Beginning with the Seventies: GLUT
Here we have an exhibition whose time has come, even if that time was four decades ago. Celebrating the art and activism of Vancouver's 1970s, the multifaceted GLUT includes a reconfigured version of the Women's Bookstore (opened in 1973), complete with 100 books from the era. Thirteen female artists, writers, theorists and researchers will occupy the installation and annotate the collection for visitors to discover.
To April 8, at Vancouver's Morris and Helen Belkin Art Gallery.
Bieber: Steps to Stardom
They can take the boy out of the small town, but they can't take the egg-throwing instincts out of the boy. An international pop star and irrepressible scamp, Justin Bieber has stayed true to his roots, alternating hits with unsophisticated high jinks. A new hometown-museum exhibition pays tribute to the honest, humble beginnings of a street-singer-turned-superstar and vulnerable, misunderstood young man.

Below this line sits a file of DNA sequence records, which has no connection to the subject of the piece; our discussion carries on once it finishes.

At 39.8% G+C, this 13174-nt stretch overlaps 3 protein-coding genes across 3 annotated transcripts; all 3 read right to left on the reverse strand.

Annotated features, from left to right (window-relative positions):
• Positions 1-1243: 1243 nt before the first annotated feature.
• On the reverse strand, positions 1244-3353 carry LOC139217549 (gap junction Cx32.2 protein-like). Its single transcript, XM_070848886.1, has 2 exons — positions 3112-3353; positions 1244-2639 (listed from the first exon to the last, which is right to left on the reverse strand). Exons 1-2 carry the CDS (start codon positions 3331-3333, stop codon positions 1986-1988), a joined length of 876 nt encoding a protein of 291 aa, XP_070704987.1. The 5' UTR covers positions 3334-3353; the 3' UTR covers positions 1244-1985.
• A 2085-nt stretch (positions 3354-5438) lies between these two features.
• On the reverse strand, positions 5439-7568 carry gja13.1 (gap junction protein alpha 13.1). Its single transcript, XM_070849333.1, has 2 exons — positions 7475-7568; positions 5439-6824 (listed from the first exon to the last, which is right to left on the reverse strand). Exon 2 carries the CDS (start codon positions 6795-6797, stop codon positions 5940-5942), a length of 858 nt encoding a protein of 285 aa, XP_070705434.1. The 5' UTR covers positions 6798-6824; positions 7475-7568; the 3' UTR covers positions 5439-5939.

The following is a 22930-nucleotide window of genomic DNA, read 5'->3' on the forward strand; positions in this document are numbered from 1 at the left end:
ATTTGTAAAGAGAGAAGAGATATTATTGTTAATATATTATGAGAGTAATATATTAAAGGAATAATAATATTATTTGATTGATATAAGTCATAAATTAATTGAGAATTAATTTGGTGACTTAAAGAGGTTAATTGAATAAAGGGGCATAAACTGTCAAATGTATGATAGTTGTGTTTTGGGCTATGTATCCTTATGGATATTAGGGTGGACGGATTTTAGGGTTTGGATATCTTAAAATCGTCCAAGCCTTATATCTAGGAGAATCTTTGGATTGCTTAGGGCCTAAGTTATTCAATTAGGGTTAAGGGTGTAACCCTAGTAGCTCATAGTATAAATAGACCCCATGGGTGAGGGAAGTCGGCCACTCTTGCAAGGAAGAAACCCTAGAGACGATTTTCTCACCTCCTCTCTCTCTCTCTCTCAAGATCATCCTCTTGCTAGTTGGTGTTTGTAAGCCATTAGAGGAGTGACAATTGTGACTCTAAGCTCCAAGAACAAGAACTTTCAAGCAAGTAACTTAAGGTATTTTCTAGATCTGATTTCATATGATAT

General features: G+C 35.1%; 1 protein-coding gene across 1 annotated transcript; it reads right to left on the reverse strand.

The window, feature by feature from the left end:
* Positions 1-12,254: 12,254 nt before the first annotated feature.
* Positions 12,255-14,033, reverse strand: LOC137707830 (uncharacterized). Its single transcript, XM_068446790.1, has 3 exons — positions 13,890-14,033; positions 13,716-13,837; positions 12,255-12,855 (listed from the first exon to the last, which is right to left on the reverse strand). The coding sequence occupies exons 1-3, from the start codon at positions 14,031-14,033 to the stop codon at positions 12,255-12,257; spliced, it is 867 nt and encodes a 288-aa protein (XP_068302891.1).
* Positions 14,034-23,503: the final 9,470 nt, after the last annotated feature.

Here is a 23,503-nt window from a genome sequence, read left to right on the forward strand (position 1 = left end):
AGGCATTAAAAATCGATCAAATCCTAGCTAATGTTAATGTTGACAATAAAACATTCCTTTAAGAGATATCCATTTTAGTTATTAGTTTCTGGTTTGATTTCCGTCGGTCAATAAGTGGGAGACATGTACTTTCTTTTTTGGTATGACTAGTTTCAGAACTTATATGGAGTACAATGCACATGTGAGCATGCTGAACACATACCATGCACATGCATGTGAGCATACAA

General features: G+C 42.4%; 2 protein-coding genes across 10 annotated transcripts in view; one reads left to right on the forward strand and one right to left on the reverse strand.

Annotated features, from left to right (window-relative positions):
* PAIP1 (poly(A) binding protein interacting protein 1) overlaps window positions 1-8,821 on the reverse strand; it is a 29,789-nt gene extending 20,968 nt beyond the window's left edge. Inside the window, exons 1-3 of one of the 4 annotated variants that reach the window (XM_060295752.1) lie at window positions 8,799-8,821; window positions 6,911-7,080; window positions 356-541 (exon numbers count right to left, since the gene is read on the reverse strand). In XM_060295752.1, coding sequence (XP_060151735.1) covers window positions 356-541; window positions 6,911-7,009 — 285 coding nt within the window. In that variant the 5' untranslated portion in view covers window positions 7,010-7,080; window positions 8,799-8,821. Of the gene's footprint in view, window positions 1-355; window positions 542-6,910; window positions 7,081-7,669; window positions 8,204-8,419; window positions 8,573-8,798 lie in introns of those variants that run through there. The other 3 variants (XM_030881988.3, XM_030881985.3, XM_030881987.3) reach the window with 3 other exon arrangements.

Opening Feb. 18, at the Stratford Perth Museum in Stratford, Ont.
The introductory track on Old Cosmos, an album from the indie-rock artist who calls himself Giant Hand, is The World Hates You – an unhappy existential opinion. The Toronto-based singer-songwriter's folky music is dark, morose and occasionally defiant, offered in a troubled, trembling voice. "Please don't forget me," he sings later on the album. Arresting his listeners softly and uneasily, Giant Hand can't be dismissed quickly.
Feb. 20, at Toronto's Burdock Music Hall, with dates to follow in Peterborough, Ont., Hamilton, Ottawa and Montreal.
Chutzpah, which is to say shameless, audacious or impudent – which is to say Mary Walsh. The Canadian comedic legend is just one of the headliners of an annual international Jewish performing-arts festival which this year sees the arrival of the acclaimed Israeli company Roy Assaf Dance, the world premiere of Salomé: Woman of Valor (a multidisciplinary show from poet Adeena Karasick and the Klezmatics' Frank London) and the unveiling of new material from humorist Jonathan Goldstein. To March 15, at various Vancouver venues.
He collects lifetime-achievement awards like the rest of us collect parking tickets. Recent recognition from the National Aboriginal Achievement Foundation, the Tribal Chiefs Institute and Cold Lake First Nations is well-deserved for Alex Janvier, an artist whose colourful works reference Indigenous culture and history, including his own residential-school experience. A touring retrospective organized by the National Gallery of Canada features more than 100 paintings and drawings by the Albertan master. To May 21, at Fredericton's Beaverbrook Art Gallery; June 14 to Sept. 9, Calgary's Glenbow Museum.